Press Conference, 29 January 2008
- Condolences for the death of former President of the Republic of Indonesia Suharto
- Visit to Japan by Foreign Minister Stephen Smith of the Commonwealth of Australia
- Visit to Japan by Deputy Prime Minister of Foreign Affairs and European Integration Andrei Stratan of the Republic of Moldova
- Questions concerning North Korea
- Question concerning the state of the union address by President of the United States George Bush
- Question concerning the Fourth Tokyo International Conference on African Development (TICAD IV)
Deputy Press Secretary Tomohiko Taniguchi: Good Afternoon. Thanks for coming.
Announcements I'd like to make at the outset are as follows.
First, yesterday, the 28th, upon the loss of Mr. Suharto, former President of Indonesia, Japan sent Taku Yamasaki, Member of the House of Representatives and the president of the Japan-Indonesia Parliamentary League as Special Envoy to the country in order to express Japan's condolences to the officials of the Indonesian Government and the Suharto family.
Prior to that, on Sunday, the 27th, Prime Minister Yasuo Fukuda sent his condolences to President Susilo Bambang Yudhoyono. So did Foreign Minister Koumura to his Indonesian counterpart, Foreign Minister Hassan Wirajuda. A lot of us remain solemn witnessing the end of an era in Asian history.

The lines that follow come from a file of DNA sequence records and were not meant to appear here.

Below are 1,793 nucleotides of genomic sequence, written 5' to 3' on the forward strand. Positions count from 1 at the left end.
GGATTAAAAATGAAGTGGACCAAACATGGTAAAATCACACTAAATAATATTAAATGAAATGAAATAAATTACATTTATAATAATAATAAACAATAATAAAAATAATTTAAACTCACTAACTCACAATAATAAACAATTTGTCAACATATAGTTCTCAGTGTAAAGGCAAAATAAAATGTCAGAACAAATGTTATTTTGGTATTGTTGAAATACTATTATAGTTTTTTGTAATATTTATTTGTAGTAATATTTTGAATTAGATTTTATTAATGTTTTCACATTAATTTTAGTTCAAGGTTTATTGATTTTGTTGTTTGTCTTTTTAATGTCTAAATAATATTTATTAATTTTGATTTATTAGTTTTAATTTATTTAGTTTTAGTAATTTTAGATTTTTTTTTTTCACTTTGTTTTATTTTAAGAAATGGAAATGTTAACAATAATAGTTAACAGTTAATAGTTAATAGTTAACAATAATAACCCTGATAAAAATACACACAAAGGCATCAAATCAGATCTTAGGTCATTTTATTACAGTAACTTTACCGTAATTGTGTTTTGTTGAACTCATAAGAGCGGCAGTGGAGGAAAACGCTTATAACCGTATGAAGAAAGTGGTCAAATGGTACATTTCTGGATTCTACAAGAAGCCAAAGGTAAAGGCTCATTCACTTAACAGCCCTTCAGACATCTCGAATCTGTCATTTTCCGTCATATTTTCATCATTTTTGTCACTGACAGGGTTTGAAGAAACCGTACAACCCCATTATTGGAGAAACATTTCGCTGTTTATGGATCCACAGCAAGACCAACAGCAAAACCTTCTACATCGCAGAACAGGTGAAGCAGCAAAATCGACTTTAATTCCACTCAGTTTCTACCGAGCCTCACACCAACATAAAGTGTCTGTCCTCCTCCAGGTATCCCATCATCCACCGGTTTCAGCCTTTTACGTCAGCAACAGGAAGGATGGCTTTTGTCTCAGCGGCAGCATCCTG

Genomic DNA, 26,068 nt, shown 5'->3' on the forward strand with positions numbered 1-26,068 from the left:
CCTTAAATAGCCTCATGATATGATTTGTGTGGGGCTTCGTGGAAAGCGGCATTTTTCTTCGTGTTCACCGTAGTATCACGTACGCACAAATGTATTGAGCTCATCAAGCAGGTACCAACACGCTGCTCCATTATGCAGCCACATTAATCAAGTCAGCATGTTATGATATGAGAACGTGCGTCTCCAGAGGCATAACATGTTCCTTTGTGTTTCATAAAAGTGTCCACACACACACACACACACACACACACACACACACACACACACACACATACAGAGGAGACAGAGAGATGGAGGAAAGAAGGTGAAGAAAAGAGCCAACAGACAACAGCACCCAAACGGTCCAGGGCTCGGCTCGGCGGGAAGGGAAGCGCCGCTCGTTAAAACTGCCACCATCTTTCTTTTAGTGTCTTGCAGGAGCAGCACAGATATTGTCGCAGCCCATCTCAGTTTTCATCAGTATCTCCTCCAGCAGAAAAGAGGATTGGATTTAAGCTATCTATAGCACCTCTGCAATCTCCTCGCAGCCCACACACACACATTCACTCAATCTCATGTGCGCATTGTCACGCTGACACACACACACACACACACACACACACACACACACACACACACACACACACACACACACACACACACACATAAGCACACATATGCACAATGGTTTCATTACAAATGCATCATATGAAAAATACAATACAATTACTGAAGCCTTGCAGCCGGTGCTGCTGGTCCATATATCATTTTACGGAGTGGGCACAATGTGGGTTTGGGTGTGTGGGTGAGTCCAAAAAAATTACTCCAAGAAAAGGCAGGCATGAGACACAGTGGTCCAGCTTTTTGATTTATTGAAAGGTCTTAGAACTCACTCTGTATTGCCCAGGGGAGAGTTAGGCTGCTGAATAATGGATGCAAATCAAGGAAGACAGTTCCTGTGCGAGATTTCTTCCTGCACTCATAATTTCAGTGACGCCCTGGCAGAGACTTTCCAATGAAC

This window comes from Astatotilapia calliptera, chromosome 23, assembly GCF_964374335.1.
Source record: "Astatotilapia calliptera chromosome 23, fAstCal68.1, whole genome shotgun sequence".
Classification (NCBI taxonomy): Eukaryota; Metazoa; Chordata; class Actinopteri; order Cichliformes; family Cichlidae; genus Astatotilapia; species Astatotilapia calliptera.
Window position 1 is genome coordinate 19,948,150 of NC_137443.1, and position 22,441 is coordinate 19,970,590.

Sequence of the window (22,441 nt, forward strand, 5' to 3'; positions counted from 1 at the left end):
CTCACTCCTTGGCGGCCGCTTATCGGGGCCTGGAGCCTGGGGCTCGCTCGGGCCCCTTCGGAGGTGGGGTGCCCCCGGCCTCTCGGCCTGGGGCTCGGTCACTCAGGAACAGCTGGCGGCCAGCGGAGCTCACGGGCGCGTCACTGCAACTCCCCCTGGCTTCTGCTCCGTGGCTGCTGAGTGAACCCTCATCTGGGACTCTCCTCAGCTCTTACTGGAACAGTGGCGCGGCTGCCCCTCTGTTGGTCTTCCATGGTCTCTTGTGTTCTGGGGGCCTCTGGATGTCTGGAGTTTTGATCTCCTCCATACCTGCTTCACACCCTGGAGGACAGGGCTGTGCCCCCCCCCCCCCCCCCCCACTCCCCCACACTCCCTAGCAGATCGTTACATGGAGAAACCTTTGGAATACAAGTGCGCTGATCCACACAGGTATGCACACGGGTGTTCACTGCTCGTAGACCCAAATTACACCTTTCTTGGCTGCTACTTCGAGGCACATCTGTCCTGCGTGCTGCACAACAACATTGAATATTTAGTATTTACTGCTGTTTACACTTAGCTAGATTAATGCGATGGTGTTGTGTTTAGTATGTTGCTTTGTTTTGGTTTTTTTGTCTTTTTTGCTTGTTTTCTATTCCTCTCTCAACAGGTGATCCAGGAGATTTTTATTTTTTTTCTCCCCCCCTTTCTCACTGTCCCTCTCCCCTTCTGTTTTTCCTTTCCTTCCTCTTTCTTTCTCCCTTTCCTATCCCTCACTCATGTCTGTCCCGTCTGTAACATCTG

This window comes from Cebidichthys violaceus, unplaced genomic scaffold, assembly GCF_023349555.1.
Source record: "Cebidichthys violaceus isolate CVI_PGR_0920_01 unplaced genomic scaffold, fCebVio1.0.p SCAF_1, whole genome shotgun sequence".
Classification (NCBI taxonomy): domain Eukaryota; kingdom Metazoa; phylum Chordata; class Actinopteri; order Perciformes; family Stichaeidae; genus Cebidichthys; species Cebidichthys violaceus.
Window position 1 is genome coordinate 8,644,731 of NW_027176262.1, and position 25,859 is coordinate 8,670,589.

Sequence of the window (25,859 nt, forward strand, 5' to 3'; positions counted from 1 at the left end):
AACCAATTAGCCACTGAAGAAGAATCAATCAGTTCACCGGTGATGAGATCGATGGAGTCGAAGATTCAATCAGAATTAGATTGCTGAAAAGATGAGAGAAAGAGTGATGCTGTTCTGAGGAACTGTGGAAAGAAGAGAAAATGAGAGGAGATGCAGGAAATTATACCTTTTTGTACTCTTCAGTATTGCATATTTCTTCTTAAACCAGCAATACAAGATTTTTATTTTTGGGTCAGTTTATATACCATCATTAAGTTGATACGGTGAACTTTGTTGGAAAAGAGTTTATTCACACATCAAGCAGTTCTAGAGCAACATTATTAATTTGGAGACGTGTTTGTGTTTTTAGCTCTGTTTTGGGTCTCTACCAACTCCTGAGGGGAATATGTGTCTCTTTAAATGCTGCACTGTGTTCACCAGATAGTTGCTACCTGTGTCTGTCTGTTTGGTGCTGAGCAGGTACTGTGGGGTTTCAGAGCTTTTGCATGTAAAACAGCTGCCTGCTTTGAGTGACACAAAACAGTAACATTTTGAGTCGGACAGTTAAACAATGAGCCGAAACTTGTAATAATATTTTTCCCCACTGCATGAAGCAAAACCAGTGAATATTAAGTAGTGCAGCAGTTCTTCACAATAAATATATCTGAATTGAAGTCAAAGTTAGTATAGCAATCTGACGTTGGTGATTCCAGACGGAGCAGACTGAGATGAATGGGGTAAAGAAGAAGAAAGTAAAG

Mr. Taniguchi: Second, on Thursday, the 31st, Australian Foreign Minister, The Hon Stephen Smith MP will start his two-day visit to Japan, on his way home from the United States. During an expected Japan-Australia foreign ministerial meeting, the ministers Smith and Koumura will discuss the global issues and take this opportunity to sign "the Convention for the Avoidance of Double Taxation and the Prevention of Fiscal Evasion with Respect to Taxes on Income." This visit will be Foreign Minister Smith's first trip to Japan.
Foreign Minister Smith, originally from Western Australia, knows a great deal of long-standing ties, economic and beyond, that have bound the two democratic neighbors along the same longitude. He says in his own media release that the visit will be made only one week after Mr. Simon Crean, Australian Trade Minister's visit to Tokyo, which is demonstrative of the priority Australia gives to the bilateral relationship. He also says that during the visit he will discuss Australia's commitment to enhancing economic links with Japan, including through achieving a high-quality Free Trade Agreement, as well as expanding strategic cooperation under the 2007 Australia-Japan Joint Declaration on Security Cooperation.
I should only say to that that the sentiments should be returned in full.
III. Visit to Japan by Deputy Prime Minister of Foreign Affairs and European Integration of the Republic of Moldova Andrei Stratan
Mr. Taniguchi: Third and last, today, the 29th, we are going to welcome a guest from a country increasingly important for Japan's diplomacy, Moldova. Mr. Andrei Stratan, Deputy Prime Minister of Foreign Affairs and European Integration of the country, will visit Japan at the invitation of the Japanese Foreign Ministry. The deputy prime minister will stay in Japan until Thursday, the 31st.